6.2.1 Percentage of Canadian children and youth under 18 living in poverty*, by Indigenous identity, Canada, 2015

First Nations Métis Unuit Non-Indigenous
Indigenous Identity 37.9 21.5 20.3 16.1

*Living below the low income measure after tax
Excludes census data for one or more incompletely enumerated Indian reserves or Indian settlements.

Source: CICH graphic created using data adapted from Statistics Canada – 2016 Census. Catalogue Number 98-400-X2016173.

In 2015, 38% of First Nations children and youth lived in poverty (below the low-income measure – after tax).

That was the case for 22% of Métis children and youth and 20% of Inuit children and youth.

This compares to 16% of non-Indigenous children and youth who were living in poverty.

While the socio-economic conditions of Indigenous families vary greatly, a history of colonization, including social exclusion and political and economic marginalization, has contributed to many Indigenous families facing numerous and persistent disadvantages. Indigenous children are more likely to live in poverty than non-Indigenous children, especially First Nations children living on reserve.1 Growing up in a household with persistent poverty is a major determinant of Indigenous children’s health and well-being with substantial cumulative impacts.2 Poverty affects healthy child development and leads to poorer health outcomes, not only in young children but later in life as adults.3 Chronic poverty can result in food insecurity and nutritional deficiencies, with poorer physical health outcomes including obesity, diabetes, and cardiovascular diseases. It can impact children’s cognitive development, with impacts to academic success and consequences across the life course. It can also impact children’s emotional and mental development, as poverty can foster parental stresses and negative coping strategies, like substance abuse and family violence, which are experienced and internalized by children. However, the impact of poverty on children’s health can be mediated through an increased focus on family time, family assets, parenting styles, parenting relationships, and high quality schools.2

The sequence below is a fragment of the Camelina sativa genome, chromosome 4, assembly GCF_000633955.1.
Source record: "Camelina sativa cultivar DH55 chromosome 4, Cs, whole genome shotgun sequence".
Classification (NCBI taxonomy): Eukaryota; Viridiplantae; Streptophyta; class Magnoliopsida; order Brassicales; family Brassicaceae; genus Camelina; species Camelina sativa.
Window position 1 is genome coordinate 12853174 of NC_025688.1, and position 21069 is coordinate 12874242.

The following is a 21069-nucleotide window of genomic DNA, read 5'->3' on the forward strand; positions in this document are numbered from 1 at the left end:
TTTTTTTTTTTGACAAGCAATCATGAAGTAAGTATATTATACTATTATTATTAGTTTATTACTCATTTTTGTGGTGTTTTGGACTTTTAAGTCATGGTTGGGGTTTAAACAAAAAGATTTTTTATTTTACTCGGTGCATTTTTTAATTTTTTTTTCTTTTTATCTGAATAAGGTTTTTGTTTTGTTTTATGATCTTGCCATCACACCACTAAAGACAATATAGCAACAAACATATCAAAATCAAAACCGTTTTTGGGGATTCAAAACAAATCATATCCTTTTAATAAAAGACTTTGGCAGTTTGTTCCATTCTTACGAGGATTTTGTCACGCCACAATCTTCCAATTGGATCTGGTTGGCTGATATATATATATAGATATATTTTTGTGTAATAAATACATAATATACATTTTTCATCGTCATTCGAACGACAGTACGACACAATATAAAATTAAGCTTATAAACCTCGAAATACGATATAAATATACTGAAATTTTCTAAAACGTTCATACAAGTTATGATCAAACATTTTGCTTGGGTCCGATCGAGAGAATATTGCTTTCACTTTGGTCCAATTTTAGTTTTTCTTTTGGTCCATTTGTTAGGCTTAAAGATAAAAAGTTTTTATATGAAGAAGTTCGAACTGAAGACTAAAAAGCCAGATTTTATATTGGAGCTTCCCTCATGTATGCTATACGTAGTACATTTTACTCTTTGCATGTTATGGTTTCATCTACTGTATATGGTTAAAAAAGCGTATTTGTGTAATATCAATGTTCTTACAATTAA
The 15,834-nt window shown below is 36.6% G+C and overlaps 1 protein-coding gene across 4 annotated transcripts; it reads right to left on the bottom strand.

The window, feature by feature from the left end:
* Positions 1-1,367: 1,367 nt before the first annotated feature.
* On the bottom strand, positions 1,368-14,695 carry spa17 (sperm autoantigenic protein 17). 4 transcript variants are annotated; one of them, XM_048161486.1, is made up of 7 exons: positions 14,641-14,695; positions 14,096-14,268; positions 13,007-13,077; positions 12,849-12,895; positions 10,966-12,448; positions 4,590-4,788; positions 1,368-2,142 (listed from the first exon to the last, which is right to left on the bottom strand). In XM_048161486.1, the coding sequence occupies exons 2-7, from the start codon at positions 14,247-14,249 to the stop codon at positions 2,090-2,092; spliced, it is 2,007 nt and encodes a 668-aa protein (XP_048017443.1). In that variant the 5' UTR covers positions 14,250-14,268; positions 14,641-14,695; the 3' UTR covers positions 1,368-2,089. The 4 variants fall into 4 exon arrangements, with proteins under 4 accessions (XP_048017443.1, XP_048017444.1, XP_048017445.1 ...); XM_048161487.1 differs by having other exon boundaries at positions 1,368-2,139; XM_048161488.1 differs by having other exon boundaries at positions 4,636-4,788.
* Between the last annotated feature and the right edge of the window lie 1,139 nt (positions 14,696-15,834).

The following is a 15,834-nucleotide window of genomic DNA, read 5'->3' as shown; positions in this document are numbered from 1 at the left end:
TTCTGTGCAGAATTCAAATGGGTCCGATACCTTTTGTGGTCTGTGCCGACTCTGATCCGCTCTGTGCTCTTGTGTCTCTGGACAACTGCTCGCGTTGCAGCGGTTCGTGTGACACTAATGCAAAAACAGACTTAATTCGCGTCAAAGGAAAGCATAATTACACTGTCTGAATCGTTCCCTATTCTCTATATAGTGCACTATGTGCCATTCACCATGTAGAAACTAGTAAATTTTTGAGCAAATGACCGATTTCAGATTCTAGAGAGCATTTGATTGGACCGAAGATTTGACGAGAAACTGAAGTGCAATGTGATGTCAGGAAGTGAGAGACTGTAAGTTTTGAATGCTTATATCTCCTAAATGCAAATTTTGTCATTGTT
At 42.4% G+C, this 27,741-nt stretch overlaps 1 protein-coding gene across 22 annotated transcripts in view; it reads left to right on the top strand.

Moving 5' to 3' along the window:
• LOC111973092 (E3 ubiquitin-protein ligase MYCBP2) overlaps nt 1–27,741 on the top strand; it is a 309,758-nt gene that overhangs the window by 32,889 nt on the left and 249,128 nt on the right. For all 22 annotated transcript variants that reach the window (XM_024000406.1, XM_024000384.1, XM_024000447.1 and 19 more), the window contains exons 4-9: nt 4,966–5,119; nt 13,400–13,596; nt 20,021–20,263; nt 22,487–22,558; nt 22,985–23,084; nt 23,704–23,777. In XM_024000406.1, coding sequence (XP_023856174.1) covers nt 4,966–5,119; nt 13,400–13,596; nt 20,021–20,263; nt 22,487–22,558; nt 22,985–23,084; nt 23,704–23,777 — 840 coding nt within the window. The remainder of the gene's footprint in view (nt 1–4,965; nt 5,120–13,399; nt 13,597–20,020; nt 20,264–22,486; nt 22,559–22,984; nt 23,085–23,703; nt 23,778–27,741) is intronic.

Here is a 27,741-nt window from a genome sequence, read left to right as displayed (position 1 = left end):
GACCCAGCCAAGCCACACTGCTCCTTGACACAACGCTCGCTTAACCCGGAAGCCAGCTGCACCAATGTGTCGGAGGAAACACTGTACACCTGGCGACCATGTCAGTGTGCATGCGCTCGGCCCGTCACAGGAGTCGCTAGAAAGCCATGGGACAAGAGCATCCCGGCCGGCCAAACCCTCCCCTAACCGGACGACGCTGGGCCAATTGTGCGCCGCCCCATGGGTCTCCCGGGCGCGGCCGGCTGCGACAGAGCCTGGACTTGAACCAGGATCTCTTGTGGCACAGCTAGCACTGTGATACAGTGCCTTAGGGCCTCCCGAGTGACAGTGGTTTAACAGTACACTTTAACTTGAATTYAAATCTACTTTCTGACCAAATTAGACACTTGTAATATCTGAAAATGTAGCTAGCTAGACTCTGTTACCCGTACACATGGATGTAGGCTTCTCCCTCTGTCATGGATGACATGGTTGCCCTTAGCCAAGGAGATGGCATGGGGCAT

1Macdonald, D., & Wilson, D. (2016). Shameful neglect: Indigenous child poverty in Canada. Ottawa, ON: Canadian Centre for Policy Alternatives.
2Phipps, S. (2003). The impact of poverty on health: A scan of research literature. Canadian Population Health Initiative, Canadian Institute for Health Information. Retrieved September 12, from https://secure.cihi.ca/free_products/CPHIImpactonPoverty_e.pdf
3Paul-Sen Gupta, R., de Wit, M.L., & McKeown, D. (2007). The impact of poverty on the current and future health status of children. Paediatric Child Health, 12(8), 667-672.

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